New year, but back to basics? Marketing strategy in 2016
- January 29, 2016
Every year around this time, it seems like we see a multitude of articles that cover marketing and branching challenges in today’s world. For example, in a recent Forbes article, Daniel Newman discusses how marketers need to appeal to the changing needs of an increasingly diverse, fragmented, and impatient population by utilizing big data, mobile and video technology.
A quick Google search reveals many articles and blogs with the same message. It may be a new year, but it seems like the same message as last year (and the year before that). Consumers are more diverse in today’s world, and therefore, your marketing strategy needs to meet this complexity. Marketing strategy must be innovative and technical — otherwise it will fail in today’s marketplace.
While there are certainly some great ideas in these articles, I question the overall message. The methods we use to market products is certainly different from 20 years ago, but I am not sure that the overall strategy has really changed that much. In many ways, successful marketing in 2016 seems more deeply rooted in simplicity and the basics than ever before.
1. Importance of the human touch — Concep.com called ultra-personalization an emerging trend back in 2013, and the concept has continued to expand since then. Websites spend more time asking for information about consumers, in order to make better product recommendations. Financial services firms are starting to offer chat functions, in order to provide higher quality customer service. The use of video has started to increase as well. While these strategies appear shiny and new, it seems they are simply a movement back to something more fundamental – the importance of human relationships. Marketing has always been about interacting with people in a meaningful way. The use of ultra-personalization is simply a further movement toward human connection. The bells and whistles may be new, but the concept is not. Establishing a connection with someone is key to selling them a better product or service.
2. Credibility of the not credible — Credible businesses are dabbling more and more in social media due to its increased popularity. According to Jeff Bullas, 72 percent of all Internet users are active on social media. As a result, 78 percent of US companies now have dedicated social media teams.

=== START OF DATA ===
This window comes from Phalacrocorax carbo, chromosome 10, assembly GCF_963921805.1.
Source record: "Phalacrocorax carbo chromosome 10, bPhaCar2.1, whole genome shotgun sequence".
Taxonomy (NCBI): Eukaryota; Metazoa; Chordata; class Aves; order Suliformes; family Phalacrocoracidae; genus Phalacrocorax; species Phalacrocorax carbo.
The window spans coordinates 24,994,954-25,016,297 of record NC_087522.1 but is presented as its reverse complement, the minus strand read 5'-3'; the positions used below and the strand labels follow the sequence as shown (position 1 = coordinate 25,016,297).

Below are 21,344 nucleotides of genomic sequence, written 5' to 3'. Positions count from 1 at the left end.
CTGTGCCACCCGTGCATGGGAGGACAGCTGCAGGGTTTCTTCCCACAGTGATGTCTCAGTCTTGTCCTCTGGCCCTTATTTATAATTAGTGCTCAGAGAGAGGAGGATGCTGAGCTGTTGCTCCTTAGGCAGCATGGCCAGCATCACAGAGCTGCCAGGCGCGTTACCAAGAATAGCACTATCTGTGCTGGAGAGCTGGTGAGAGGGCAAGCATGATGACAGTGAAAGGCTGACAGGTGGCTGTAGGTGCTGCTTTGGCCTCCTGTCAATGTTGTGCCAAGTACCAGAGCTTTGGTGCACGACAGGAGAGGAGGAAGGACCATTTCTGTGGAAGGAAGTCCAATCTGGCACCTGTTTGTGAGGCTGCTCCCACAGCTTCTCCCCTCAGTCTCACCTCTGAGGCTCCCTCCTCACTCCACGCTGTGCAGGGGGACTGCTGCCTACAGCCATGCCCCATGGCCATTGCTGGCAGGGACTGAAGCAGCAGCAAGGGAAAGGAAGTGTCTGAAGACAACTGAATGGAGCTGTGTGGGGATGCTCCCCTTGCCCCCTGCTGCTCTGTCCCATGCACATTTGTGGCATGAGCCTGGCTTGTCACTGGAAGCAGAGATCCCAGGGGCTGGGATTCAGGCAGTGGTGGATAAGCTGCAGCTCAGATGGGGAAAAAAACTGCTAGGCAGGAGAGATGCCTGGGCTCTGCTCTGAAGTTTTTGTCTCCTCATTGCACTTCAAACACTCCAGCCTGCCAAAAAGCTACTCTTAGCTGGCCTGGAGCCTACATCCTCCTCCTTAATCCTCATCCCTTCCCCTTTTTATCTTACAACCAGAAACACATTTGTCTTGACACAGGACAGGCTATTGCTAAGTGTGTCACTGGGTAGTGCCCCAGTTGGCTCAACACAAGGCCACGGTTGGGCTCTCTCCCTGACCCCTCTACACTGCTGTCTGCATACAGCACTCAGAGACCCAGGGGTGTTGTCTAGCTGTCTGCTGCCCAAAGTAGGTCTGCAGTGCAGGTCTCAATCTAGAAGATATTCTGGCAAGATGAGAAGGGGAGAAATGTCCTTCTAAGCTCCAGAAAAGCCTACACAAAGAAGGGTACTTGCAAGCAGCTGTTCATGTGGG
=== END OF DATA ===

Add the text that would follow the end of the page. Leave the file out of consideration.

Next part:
This increase would seem to indicate that consumers are deriving more value from social media than ever before. The willingness of companies to play in this space also is taking these previously unreliable sources of information, like Twitter and Facebook, and making them credible. While the popularity of social media seems baffling on the surface, it may point to something that marketers have always known. Specifically, people like to hear the unfiltered opinions of others, even if they have to make judgments as to the merits of these opinions themselves. People don’t want to hear a sales pitch, they want to hear people’s viewpoints and stories about the product or service they are contemplating purchasing. Is this really news?
3. Looks matter — Many marketers have touted the importance of good website content within a company’s overall marketing mix. In a recent survey by NewsCred, 53 percent of marketers ranked content creation as the single most effective SEO tactic. There can be no doubt that solid content helps a website acquire and maintain visitors. However, nearly half of people say website design is their number one criterion for determining a company’s credibility. This would seem to represent a disconnect between marketers and consumers. Consumers want good content, but they want a slick looking website as well. The storefront is still important to the consumer, whether they’re patronizing a brick-and-mortar building or a website.
This is not to say that marketing has not changed at all, or that we should not pay attention to new marketing tools. Rather, it is simply meant as a word of caution to businesses that they should not overlook the forest for the trees, or become overwhelmed by hyped discussions about vast consumer taste changes. New marketing tools will come and go, but good marketing strategy may not be vastly different from what it has been previously. Connecting with people, realizing that they value honesty, and providing a good-looking storefront are still keys to success in 2016 and the years ahead.
David Peters, CPA, is the strategic relationship manager and financial adviser for Carroll Financial Inc., in Charlotte, N.C. He is a member of the Virginia Society of Certified Public Accountants (VSCPA). Contact him at firstname.lastname@example.org. Website: http://www.carrollfinancial.com<./p>
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